Curator Melissa Wolfe talks about the inspiration we can all take away from the Columbus Museum of Arts newest exhibition showcasing the work of home town hero George Bellows. George Bellows and the American Experience through January 4, 2014. This exhibition follows on the heels of a major retrospective of the artist organized by the [...]
Musical Instruments May Soon Need Their Own Passport
There have been numerous reports of late of musicians having a difficult time traveling with their instruments. Â Cellos shoved into the baggage hold, violins being “detained” in customs, papers or no papers, and then there’s the infamous smashed Taylor guitar of some years back. Â
One of the most recent is the ongoing squabble between cellist Lynn Harrell and Delta Airlines, which stripped him (and his cello) of over a half-million frequent flyer miles and kicked him out of the program.
Now, with the Transportation Safety Administration’s bid to allow small knives back on aircraft, it brings up an interesting point. Â If it’s alright to carry a pocketknife onto an aircraft, why are musicians so often hassled about something like a violin?
I can hear it now. “Get Bach! Â I have a bow and I’m not afraid to use it!” Â ”Stop him, before he trills again!”
With the size of some of what passes for carry on luggage, it can’t be that. Â It also can’t be revenue, at least not when a cello is involved. Â If a cellist is going to travel with their instrument, they buy a ticket, at least until some airlines discover that Gofriller Bailey is notÂ Zuill Bailey’s wife.
John Thomas is aÂ professor at Quinnipiac University. Â When he travels with his vintage 1943 Gibson guitar, it’s easy to run into customs issues because of some of the materials used in the instrument. Â Indeed, many musicians may travel with instruments which, while manufactured legally, now contain materials such asÂ exotic woods, old ivory or tortoise shell partsÂ which are now listed as a threatened item.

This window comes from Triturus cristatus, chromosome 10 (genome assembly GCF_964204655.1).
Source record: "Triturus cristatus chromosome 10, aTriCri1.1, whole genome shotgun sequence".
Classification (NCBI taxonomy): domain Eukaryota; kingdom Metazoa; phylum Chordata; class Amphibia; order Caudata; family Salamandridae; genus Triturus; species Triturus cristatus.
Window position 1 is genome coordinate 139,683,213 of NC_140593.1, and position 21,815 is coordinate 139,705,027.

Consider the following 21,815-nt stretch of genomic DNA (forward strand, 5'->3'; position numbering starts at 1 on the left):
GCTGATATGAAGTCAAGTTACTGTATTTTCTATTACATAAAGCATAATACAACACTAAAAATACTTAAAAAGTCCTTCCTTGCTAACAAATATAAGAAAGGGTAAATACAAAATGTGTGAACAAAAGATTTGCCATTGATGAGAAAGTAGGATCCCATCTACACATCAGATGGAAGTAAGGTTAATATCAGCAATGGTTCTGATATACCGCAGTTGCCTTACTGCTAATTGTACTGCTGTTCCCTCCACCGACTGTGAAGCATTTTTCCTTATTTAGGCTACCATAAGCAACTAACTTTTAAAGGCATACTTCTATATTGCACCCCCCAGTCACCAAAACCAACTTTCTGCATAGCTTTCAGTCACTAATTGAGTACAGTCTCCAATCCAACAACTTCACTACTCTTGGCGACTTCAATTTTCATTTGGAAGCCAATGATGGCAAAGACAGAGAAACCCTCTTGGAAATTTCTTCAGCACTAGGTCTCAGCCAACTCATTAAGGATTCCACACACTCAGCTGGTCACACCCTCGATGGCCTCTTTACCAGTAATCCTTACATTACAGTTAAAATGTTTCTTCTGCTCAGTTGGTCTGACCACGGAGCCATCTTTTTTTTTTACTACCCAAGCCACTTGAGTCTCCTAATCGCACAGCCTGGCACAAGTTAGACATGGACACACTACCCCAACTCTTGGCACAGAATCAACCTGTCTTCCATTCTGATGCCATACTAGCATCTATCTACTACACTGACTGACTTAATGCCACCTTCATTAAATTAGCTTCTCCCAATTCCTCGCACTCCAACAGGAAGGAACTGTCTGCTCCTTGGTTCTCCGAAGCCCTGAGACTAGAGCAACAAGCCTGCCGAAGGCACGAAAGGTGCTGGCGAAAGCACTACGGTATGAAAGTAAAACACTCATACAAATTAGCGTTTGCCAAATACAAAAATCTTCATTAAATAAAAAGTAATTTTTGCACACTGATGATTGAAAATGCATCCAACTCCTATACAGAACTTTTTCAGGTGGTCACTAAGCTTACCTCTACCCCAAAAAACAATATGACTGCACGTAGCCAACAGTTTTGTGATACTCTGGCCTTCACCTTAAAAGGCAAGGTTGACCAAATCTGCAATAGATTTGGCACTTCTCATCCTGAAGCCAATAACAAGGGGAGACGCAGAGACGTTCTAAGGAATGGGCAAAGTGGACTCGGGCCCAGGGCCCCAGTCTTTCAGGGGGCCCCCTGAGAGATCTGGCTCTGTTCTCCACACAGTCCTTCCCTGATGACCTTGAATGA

U.S. delegates have proposed passports for instruments made with such materials because, as it stands now, instruments can be seized if musicians don’t have import and export permits for each country they visit.
I like the idea of the instrument passport for many reasons. Â It certainly could smooth the path through customs for those carrying instruments made from exotic materials, once they meet certain guidelines. Â However, it seems it would greatly benefit musicians who travel with instruments which have no business being in the hold of an aircraft.
Maybe qualifying for a cello passport, for instance, would require them to carry a special harness designed to attach to the aircraft seat. Â If you can buy a special harness to strap your pet into a car, why not your Strad?
There has to be an answer to this dilemma. Â So many airlines have so many differing regulations in this area, there must be a solution which would make it easier for those who bring such joy into our lives to safely carry the tools of their trade.
- When flying, are cellos people, too? (The Wall Street Journal)
- May I see your violin’s paperwork? (Marketplace Life)